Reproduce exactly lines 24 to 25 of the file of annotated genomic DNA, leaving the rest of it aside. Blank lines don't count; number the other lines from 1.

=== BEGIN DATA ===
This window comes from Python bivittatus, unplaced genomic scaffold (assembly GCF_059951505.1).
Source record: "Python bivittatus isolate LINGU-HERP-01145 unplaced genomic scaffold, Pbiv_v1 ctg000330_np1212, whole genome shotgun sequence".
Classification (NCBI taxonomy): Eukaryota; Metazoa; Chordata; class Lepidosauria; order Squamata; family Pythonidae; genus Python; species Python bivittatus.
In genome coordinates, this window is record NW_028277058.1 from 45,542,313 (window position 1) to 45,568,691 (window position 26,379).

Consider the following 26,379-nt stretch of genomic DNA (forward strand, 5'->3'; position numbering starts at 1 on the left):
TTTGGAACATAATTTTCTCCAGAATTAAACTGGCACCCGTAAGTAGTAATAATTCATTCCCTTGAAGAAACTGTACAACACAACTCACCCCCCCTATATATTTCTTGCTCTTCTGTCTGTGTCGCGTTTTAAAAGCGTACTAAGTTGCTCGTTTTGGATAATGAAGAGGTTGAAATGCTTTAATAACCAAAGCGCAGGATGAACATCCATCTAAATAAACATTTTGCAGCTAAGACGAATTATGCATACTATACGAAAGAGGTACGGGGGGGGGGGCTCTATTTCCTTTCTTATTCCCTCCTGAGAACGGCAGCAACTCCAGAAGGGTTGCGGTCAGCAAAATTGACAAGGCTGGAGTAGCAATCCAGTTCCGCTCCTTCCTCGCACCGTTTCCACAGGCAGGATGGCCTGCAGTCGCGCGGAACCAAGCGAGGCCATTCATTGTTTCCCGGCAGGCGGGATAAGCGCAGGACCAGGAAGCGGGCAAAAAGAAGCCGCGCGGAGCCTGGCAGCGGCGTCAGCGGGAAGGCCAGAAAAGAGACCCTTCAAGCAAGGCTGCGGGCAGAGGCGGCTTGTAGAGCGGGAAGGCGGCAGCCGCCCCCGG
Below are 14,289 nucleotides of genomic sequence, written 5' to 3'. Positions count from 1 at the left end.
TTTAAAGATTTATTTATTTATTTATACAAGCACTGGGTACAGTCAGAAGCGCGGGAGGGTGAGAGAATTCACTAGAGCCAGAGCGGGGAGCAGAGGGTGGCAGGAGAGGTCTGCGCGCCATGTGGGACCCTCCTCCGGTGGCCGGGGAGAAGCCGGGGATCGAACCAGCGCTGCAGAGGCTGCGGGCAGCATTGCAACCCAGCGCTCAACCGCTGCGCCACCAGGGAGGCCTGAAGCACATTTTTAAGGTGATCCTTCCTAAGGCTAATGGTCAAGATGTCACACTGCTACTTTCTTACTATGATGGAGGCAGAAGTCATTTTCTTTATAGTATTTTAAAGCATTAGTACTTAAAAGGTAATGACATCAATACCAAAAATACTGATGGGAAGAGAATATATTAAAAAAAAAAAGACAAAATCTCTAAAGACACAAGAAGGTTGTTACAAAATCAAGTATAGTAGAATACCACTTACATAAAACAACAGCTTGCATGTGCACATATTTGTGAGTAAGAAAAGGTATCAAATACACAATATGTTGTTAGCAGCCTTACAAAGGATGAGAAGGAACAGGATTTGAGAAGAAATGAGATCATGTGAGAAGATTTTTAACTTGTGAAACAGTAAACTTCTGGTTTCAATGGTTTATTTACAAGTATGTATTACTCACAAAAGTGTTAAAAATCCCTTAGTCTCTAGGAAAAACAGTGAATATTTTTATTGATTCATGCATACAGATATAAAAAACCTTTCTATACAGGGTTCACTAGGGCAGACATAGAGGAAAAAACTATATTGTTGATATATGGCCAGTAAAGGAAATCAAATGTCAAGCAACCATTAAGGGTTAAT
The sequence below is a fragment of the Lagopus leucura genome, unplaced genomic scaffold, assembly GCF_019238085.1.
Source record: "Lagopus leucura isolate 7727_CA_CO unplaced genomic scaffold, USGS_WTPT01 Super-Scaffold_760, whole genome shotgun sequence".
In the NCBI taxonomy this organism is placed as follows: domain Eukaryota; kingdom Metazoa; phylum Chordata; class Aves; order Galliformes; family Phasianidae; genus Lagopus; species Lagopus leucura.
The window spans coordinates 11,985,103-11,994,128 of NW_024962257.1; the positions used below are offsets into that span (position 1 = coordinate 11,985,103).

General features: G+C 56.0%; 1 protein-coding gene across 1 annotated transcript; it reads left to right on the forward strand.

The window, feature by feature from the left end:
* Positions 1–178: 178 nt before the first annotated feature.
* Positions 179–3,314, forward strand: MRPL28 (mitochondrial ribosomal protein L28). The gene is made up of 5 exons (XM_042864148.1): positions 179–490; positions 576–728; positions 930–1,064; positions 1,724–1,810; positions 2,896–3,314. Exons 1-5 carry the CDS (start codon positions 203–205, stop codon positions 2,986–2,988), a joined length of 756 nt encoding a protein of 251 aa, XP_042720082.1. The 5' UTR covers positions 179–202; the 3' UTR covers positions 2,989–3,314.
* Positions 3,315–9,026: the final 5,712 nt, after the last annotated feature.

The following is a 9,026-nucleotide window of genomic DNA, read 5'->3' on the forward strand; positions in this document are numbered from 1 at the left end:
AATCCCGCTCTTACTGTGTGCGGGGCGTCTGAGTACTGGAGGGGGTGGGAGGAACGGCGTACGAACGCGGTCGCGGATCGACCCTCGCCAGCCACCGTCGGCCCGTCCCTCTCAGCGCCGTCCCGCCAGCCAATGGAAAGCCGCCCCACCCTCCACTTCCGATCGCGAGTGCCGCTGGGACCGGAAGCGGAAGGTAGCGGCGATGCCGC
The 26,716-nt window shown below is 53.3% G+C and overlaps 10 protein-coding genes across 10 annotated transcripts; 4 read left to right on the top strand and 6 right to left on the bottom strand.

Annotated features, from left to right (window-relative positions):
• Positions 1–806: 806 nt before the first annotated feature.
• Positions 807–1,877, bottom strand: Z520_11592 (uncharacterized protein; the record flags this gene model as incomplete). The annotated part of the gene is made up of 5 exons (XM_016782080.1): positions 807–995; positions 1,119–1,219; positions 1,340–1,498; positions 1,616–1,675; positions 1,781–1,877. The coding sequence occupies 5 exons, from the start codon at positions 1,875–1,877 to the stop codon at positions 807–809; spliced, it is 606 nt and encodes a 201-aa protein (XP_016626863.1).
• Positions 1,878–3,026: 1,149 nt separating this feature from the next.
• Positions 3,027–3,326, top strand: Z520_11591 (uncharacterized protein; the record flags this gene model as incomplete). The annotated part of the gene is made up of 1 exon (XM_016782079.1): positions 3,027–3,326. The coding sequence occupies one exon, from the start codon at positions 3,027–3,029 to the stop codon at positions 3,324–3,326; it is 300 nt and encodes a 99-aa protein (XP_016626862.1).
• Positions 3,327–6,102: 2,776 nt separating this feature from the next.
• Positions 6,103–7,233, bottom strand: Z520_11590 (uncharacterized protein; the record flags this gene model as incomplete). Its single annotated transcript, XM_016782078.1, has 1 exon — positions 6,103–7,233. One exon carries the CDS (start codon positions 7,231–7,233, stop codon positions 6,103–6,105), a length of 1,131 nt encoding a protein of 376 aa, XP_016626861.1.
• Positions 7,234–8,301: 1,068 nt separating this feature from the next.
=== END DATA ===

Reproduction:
• Positions 1,878–3,026: 1,149 nt separating this feature from the next.
• Positions 3,027–3,326, top strand: Z520_11591 (uncharacterized protein; the record flags this gene model as incomplete). The annotated part of the gene is made up of 1 exon (XM_016782079.1): positions 3,027–3,326. The coding sequence occupies one exon, from the start codon at positions 3,027–3,029 to the stop codon at positions 3,324–3,326; it is 300 nt and encodes a 99-aa protein (XP_016626862.1).